OLYMPIA — Campaign season often consists of candidates promising to give things to voters. In a rally Monday, Libertarian Party vice presidential nominee Jeremy “Spike” Cohen went the other away, vowing to take things away.
Speaking on the state Capitol campus, Cohen checked off a list that included — but wasn’t limited to — ending: the Internal Revenue Service, the Federal Bureau of Alcohol, Tobacco, Firearms and Explosives, the Federal Reserve, the war on drugs, civil asset forfeiture and mandatory minimum sentences.
“Ending every single bad policy that they have put in place, and putting the power back in your hands where it always belongs,” Cohen said through a bullhorn to a crowd of about 100 people.
Cohen went on to excoriate “they,” the Republicans and Democrats he said wanted to keep people divided, angry and scared.
With his Libertarian Party running mate, presidential nominee Jo Jorgensen, a Clemson University professor, Cohen has his work cut out for him.
Minor political parties have faced uphill battles in elections. In 2016, in what could be considered a good showing, Libertarian presidential candidate Gary Johnson drew 5% of the vote in Washington. Johnson — and his vice presidential running mate Bill Weld — were both former GOP governors.
This year’s Nov. 3 general election may be even tougher than usual for minor parties to attempt to break through.
This year, the Libertarian Party and others must contend with the bitter political divisions between Republican President Donald Trump and Democratic nominee Joseph Biden — and swaths of America that firmly believe each should be elected.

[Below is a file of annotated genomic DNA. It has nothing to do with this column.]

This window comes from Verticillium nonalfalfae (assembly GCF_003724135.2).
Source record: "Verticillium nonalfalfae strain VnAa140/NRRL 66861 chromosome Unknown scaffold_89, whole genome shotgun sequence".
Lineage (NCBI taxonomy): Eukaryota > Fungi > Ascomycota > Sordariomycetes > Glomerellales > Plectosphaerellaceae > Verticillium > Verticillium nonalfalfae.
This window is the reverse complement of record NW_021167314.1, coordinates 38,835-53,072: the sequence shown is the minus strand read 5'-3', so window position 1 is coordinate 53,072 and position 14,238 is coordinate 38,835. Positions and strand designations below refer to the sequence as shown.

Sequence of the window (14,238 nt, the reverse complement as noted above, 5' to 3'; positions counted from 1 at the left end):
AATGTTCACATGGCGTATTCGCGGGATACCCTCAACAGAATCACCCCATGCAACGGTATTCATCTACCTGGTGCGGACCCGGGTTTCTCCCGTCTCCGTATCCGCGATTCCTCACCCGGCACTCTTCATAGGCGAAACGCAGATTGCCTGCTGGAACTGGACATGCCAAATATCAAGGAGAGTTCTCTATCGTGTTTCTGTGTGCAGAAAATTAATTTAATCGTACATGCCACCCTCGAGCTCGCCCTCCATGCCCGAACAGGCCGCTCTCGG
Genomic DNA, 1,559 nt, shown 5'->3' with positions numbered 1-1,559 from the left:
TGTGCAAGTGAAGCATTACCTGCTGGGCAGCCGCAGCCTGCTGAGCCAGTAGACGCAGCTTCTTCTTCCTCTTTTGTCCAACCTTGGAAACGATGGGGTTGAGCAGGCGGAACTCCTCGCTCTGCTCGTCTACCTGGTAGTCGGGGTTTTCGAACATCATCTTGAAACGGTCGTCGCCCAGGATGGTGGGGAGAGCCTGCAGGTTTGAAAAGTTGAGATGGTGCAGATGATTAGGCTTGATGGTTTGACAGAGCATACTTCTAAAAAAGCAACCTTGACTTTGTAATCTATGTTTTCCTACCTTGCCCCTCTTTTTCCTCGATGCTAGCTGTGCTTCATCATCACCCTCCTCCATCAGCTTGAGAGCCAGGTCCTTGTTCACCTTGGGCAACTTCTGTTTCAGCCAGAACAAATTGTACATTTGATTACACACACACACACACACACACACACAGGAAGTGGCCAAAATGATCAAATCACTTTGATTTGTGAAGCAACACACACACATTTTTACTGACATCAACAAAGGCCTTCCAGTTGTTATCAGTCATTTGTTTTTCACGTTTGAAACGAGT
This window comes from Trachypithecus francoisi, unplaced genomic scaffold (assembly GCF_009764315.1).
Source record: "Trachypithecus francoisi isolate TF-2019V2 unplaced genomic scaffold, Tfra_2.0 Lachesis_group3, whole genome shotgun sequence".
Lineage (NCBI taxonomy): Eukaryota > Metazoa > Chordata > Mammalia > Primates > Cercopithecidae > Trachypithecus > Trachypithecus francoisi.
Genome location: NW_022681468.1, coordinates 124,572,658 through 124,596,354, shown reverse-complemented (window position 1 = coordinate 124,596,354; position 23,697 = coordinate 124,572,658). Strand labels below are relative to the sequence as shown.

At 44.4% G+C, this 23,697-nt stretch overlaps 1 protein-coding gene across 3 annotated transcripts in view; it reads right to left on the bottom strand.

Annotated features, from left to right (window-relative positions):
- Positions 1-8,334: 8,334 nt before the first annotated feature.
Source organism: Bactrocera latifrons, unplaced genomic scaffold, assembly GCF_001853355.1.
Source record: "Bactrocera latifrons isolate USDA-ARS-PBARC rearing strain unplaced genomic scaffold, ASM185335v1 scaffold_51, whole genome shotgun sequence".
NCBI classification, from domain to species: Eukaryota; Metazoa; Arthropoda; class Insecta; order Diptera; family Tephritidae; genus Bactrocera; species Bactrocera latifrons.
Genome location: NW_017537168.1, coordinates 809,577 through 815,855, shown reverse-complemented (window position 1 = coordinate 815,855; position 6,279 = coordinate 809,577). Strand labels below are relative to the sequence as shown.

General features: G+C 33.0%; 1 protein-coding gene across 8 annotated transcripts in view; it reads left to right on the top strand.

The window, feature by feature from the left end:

Regardless, Cohen — an entrepreneur who started and owned a web design firm before moving into libertarian politics — Monday sought to build a case against both.
He blamed Biden for a host of problems — from America’s recent wars and government surveillance on citizens, to the war on drugs — by calling attention to Biden’s decades in public service, in the U.S. Senate and as vice president.
Cohen went on to criticize Trump’s career, calling him a “lifelong crony who has used the power of government to enrich himself at the direct expense of those around him.”
Rallygoers — who were about as likely to wear sidearms as they were facial coverings to protect against the new coronavirus — cheered Cohen’s lines. At times, they chanted “end the wars” and “end the Fed.”
After his speech, Cohen took questions from the audience, including one from Yelm resident Matthew Lee, who asked how the candidate would improve health care through the U.S. Department of Veterans Affairs.
“Here’s our answer to the VA,” said Cohen. “We have found that it would actually be better to simply give you that money so you can go and get the health care you need … and just dismantling the VA entirely.”
Lee, 22, said he served in the Marines after enlisting at a young age — and he liked Cohen’s answer on health care.
“Very strong charismatic person, very good communication skills,” said Lee, who added that he voted in 2016 for Libertarian candidate Johnson.
Monday’s political rally was the first he had ever attended, Lee said, and he would be voting Libertarian again this fall.